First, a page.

Farther north through the Appalachians, the Carolinas, and Mid-Atlantic scattered strong to severe thunderstorms were ongoing. Numerous reports of severe weather were received from Virginia as storms marched east along a line from Richmond to the nation’s capital. A roof was blown off as structure in Daleville, along Interstate 81 north of Roanoke, with two mobile homes blown off their foundations in nearby Thaxton.

Between Charlottesville and Richmond, 50 trees were reportedly blown down in Carysbrook.

Wednesday’s storm threat

By Wednesday, storms won’t be packing as much of a punch, their territory confined to a narrowing strip along the Eastern Seaboard. A few thunderstorms will linger ahead of the cold front from the Florida Panhandle up the Interstate 95 corridor through the Carolina coastal plain and into the Mid-Atlantic.

Gusty winds are the primary concern.

Thereafter, the front clears the coast, bringing a few days of tranquil weather to the continental United States. The next chance of more widespread strong to severe thunderstorms will materialize on the Plains by later this weekend.

A recap of Monday’s damaging storms

Storms plowed east Monday, dropping a significant tornado just west of downtown Atlanta that rode as far east as the Perimeter Highway. It appears the tornado missed the heart of the city by just six miles. A partial apartment collapse was reported in Fulton along Riverside Drive and Fulton Industrial Boulevard, with numerous trees downed along the Kings Highway in Douglas.

A tornado warning was also issued for Charlotte, around midday. A tornado touched down in Clover, S.C., just 15 miles west-southeast of Charlotte Douglas International Airport. Video emerged of a farmhouse being heavily damaged. Tornado damage was also reported in Oakboro, about 30 miles east of the city.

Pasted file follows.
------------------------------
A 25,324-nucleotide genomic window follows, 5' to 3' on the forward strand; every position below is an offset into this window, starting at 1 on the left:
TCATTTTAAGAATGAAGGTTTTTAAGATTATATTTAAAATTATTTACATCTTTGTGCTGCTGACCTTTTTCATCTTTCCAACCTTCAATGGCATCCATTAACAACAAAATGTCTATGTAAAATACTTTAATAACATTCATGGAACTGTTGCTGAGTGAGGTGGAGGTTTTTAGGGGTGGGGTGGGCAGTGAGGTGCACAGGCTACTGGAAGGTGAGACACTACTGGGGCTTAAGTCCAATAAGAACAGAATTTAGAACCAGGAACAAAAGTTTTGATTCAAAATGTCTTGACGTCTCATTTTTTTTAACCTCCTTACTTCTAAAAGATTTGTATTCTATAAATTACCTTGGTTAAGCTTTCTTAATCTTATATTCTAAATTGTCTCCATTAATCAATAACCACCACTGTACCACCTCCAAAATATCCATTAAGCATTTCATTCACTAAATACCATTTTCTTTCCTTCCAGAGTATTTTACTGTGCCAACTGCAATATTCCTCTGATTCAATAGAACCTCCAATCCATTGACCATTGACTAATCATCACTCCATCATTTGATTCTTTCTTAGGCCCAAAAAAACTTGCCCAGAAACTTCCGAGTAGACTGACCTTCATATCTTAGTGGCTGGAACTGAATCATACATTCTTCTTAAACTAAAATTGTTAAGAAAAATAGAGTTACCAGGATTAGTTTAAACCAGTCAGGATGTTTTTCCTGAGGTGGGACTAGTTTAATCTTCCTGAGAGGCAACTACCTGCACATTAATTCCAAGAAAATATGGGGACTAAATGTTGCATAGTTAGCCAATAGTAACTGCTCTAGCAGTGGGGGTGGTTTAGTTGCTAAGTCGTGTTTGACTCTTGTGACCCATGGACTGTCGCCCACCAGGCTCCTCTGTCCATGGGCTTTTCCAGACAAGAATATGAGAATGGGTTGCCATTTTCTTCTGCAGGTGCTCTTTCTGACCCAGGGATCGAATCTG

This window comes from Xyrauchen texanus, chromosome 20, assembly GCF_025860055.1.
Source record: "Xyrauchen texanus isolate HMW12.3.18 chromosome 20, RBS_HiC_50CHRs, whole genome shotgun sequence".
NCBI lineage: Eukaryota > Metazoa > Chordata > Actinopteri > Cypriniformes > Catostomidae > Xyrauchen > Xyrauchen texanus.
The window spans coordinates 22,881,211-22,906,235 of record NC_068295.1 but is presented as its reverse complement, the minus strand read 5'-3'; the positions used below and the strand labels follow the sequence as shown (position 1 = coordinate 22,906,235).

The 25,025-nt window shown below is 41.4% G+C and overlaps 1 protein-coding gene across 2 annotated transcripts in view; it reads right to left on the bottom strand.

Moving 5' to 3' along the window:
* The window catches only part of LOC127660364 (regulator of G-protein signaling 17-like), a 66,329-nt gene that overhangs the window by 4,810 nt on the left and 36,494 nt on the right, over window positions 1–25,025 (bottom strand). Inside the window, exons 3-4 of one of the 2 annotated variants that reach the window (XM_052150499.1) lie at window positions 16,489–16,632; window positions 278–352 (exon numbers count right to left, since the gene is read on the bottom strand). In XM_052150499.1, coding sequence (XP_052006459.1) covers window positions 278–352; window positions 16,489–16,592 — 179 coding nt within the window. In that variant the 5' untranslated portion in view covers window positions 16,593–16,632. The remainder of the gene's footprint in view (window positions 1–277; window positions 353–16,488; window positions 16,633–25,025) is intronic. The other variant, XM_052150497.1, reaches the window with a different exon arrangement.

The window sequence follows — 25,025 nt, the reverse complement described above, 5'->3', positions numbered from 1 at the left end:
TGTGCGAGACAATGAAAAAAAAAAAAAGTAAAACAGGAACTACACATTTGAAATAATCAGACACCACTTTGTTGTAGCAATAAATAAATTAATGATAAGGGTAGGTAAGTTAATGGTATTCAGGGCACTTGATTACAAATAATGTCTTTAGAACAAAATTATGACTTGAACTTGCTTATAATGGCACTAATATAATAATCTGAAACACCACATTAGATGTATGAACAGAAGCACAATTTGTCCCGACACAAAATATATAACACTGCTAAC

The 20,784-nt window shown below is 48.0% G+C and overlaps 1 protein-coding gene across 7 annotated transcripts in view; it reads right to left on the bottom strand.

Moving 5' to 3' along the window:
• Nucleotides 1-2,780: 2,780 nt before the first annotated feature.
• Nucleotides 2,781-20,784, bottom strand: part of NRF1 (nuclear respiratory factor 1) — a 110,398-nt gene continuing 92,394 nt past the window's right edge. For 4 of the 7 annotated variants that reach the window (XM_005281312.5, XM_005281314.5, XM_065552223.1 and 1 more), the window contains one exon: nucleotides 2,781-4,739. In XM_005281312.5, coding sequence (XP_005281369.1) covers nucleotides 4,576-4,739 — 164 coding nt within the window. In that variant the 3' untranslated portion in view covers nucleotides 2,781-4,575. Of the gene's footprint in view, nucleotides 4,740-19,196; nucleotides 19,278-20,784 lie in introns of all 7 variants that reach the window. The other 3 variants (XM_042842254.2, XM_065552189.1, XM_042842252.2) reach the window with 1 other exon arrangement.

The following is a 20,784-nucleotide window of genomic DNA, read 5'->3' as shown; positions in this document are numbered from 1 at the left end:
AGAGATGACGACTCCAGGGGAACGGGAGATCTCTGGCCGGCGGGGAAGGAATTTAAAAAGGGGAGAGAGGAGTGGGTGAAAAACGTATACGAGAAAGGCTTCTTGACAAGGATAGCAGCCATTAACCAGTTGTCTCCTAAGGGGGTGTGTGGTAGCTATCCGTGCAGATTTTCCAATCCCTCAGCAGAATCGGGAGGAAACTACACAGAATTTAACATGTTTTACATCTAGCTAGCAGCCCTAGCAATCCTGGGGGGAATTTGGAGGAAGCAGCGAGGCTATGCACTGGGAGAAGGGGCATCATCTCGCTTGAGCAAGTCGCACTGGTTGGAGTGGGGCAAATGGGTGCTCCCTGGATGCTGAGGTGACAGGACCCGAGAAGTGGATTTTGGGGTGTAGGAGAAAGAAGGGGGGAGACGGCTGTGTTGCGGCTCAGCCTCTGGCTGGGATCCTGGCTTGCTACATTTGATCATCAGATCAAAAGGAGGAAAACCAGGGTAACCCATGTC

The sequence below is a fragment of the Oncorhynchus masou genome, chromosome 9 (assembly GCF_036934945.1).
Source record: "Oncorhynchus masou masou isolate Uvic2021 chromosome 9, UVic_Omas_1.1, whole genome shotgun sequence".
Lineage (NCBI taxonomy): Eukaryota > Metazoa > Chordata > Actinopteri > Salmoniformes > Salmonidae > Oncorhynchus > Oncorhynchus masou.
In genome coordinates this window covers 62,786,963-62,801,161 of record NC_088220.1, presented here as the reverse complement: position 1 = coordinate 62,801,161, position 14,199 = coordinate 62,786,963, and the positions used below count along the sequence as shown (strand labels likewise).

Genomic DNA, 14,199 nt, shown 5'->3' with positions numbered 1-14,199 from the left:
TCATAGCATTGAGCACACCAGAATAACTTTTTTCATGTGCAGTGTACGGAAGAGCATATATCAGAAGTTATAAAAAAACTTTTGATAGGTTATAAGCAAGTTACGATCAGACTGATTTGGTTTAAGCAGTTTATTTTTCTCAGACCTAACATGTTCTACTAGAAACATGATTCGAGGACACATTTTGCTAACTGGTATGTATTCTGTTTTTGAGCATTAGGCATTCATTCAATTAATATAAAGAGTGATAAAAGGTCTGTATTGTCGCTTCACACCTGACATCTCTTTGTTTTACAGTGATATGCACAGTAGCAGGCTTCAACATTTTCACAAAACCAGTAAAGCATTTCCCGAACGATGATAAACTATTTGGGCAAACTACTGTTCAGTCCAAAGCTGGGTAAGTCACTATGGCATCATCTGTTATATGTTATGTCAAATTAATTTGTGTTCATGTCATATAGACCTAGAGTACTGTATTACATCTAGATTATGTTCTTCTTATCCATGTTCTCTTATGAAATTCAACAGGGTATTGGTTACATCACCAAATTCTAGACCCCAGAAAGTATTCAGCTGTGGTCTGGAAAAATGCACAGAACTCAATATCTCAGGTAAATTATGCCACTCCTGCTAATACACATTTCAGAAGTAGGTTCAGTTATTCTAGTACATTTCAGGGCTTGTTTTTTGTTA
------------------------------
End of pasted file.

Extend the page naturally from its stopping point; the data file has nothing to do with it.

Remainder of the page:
By Monday afternoon, the atmosphere heated up once again, with more storms firing from the Plains to the East Coast. A tornado touched down east of Springfield, Ill., accompanying rotating or supercell storms that resembled towering flying saucers or “mother ships.”

Midafternoon, another tornado hit Northumberland, Va., and damaged homes near the Chesapeake Bay. One garage collapsed.

Monday evening, a classic “hook echo” appeared on radar in northeast West Virginia, associated with a supercell thunderstorm that churned from Berkeley County, W.Va., to north of Baltimore, dropping intermittent tornadoes. A structure collapse in Jefferson County, W.Va., resulted in one injury near Charles Town, while radar suggested another twister may have spun up in eastern Frederick County.

Later at night, storms dropped baseball-size hail in San Antonio, with five-inch stones reported west of the city. It comes less than a week after a trio of destructive hailstorms racked up billions in damage after hitting three major Plains metro areas. Other hailstorms plagued the Texas Hill Country and panhandle, dropping large hail and bringing winds gusting above 80 mph.

The immediate Dallas-Fort Worth metroplex missed the brunt of those storms — though suburbs to the south weren’t nearly as fortunate. A damaging tornado crossed Interstate 35E near Waxahachie, about 25 miles south of Dallas, flipping a semi tractor trailer and overturning several vehicles. Several people were hospitalized, according to the Weather Channel, and northbound lanes were shut down until 5:30 a.m. Tuesday. Mobile homes were obliterated or toppled.

Storm chaser Ian Osborne photographed the eerie cone tornado moments after it crossed the highway:

A confirmed tornado also caused damage on the northwest side of Fort Smith, Ark.